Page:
Accumulating, Decorating & Collecting: Part One

Creators, distributors, and retailers aside, the craft and antiques population can be divided into three parts: accumulators, decorators, and collectors.

Previously villainized or pitied, Accumulators now star in so-called “reality” TV shows. “Hoarders,” for instance. And maybe less overtly, “Storage Wars” (where else could all that stuff come from?).

In the first instance the point of the show is cathartic: to purge an evil. In the second case, the point is to produce a profit.

Thanks to broader public exposure, our reaction to Accumulators’ behaviors may have moved from contempt to compassion.

Or self-congratulation. (“I’m not like that!”)

Among Accumulators, there’s a driven, insatiable mindlessness motivating compulsive behavior.

By “Decorators” I refer to individual consumers and their motivations, not the profession.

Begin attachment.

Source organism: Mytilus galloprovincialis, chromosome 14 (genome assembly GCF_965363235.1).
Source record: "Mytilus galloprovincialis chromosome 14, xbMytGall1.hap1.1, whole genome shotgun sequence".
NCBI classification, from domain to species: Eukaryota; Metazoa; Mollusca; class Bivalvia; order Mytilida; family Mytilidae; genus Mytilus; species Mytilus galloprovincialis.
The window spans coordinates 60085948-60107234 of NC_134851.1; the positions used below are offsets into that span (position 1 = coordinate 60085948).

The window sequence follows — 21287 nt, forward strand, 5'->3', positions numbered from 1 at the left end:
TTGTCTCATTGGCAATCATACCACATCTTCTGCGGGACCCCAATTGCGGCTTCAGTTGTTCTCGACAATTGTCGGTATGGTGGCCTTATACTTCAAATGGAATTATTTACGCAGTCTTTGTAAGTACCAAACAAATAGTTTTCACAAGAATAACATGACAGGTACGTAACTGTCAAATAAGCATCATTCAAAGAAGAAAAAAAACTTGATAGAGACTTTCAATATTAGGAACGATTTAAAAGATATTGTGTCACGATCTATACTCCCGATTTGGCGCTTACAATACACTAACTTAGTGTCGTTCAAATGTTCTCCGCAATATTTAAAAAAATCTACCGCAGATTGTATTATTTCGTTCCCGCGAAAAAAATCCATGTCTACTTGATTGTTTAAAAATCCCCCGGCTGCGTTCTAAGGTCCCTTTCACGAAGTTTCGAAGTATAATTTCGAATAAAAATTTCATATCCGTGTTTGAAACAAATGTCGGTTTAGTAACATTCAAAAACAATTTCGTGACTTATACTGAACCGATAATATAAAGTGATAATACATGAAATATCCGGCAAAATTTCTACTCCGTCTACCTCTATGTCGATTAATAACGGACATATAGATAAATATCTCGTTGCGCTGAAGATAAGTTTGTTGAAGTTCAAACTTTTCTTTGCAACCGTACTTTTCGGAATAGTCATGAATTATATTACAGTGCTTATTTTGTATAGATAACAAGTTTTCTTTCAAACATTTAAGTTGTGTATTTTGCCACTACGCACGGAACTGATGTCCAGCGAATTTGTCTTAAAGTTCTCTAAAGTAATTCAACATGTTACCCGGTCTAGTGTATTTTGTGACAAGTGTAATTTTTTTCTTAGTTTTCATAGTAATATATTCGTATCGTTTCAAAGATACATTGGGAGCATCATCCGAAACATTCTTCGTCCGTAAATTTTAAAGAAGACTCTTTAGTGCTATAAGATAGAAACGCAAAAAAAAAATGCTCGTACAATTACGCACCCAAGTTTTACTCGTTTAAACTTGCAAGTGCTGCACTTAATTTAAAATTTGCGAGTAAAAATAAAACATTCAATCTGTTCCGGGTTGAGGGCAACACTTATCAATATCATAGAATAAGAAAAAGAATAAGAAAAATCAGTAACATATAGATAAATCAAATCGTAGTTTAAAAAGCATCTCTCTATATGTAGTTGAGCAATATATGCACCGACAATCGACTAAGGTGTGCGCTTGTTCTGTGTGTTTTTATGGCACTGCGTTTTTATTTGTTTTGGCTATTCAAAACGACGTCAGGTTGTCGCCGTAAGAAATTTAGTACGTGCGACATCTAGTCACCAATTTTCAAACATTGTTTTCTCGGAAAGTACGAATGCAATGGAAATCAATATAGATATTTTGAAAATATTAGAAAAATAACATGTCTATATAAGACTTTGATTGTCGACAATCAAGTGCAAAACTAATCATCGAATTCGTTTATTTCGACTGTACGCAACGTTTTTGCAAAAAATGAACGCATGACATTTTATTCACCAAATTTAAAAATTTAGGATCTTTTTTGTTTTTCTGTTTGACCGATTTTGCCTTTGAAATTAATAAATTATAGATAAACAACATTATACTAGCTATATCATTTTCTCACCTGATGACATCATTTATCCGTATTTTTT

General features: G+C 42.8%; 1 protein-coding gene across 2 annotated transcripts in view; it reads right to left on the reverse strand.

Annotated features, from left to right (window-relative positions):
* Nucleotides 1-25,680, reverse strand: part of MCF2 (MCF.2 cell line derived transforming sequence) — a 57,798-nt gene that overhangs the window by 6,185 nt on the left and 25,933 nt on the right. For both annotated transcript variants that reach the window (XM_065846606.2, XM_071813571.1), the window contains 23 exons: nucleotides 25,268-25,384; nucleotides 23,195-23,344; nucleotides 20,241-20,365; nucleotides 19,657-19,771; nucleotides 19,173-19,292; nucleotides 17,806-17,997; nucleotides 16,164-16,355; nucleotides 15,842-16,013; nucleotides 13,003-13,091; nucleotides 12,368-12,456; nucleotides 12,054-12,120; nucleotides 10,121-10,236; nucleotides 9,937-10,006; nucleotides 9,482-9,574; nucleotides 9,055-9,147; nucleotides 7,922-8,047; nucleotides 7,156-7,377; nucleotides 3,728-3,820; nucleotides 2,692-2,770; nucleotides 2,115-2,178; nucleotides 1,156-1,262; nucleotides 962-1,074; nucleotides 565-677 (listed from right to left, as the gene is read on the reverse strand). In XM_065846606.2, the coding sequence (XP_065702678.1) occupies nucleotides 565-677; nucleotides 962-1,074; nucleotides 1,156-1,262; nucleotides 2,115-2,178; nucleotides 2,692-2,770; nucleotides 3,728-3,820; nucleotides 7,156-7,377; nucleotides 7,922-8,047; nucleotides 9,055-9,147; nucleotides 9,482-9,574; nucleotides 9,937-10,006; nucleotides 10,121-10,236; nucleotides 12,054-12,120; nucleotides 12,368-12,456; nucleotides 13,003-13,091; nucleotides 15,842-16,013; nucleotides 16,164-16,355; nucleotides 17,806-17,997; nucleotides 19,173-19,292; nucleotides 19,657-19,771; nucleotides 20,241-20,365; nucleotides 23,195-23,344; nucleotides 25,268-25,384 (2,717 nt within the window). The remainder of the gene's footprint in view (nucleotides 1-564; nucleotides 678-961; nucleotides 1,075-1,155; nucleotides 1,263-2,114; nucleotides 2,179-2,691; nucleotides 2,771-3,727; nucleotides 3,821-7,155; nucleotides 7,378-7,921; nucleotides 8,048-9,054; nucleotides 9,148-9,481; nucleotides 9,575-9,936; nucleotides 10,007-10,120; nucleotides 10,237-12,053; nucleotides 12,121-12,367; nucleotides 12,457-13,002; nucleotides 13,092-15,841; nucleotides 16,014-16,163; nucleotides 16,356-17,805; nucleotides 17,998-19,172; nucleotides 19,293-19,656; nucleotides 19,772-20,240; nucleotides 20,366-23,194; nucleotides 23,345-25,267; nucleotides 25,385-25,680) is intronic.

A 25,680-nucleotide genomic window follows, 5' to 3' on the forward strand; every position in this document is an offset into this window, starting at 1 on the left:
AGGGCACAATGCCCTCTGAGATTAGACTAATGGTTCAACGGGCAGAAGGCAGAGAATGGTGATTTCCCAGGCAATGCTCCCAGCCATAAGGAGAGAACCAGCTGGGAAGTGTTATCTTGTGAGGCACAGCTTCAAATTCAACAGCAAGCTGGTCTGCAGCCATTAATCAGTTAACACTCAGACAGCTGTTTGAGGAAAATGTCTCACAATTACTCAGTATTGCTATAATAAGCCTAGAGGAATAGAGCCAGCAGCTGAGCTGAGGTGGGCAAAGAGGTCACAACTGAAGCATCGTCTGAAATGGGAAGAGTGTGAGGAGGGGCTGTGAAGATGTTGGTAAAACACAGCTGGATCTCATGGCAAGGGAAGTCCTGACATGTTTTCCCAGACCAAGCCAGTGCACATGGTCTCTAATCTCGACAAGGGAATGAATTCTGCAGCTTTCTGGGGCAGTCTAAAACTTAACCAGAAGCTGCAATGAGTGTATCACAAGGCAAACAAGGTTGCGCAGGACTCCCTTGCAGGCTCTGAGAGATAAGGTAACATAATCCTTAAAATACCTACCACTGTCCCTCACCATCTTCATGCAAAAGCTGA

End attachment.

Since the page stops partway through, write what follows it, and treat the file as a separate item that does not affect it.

Decorators want “Nice.” And something that “fits”; a 30-inch diameter lamp table of a certain style in a certain color. And not 29 inches. Or 31. Thirty.

The fit sought by Decorators frequently manifests itself in a similarity or congruence of theme, outward or surface appearance, and in one object’s visual and spatial relationship to its companions.

The world’s third flavor, Collectors, is no less peculiar than the first two categories. But they possess (or have been assigned) an elevated status making oddity and eccentricity acceptable and legitimate.

Indeed, some collectors (and their possessions) are valued for their peculiarity, later seen as visionary.

The collection of Frans Wildenhain ceramics donated to RIT by Robert Johnson is the largest and most comprehensive collection of Wildenhain’s work in the world.

Johnson began collecting Wildenhain’s work in 1955 and persisted until Frans’s death in 1980. The collection represents the artist’s work as it evolved during professional maturation.

The collection’s exhibition at two RIT galleries this year (August 20 to October 2, 2012), and its presentation in the accompanying 256-page book, afforded visitors and now readers an opportunity to appreciate the artist’s breadth of creativity as much as it does the collector’s willingness to stretch.

For Johnson there were financial stretches (the work wasn’t cheap), aesthetic stretches (the work wasn’t always all that accessible), and spatial stretches (where to put it all).
More to follow. Stay tuned.

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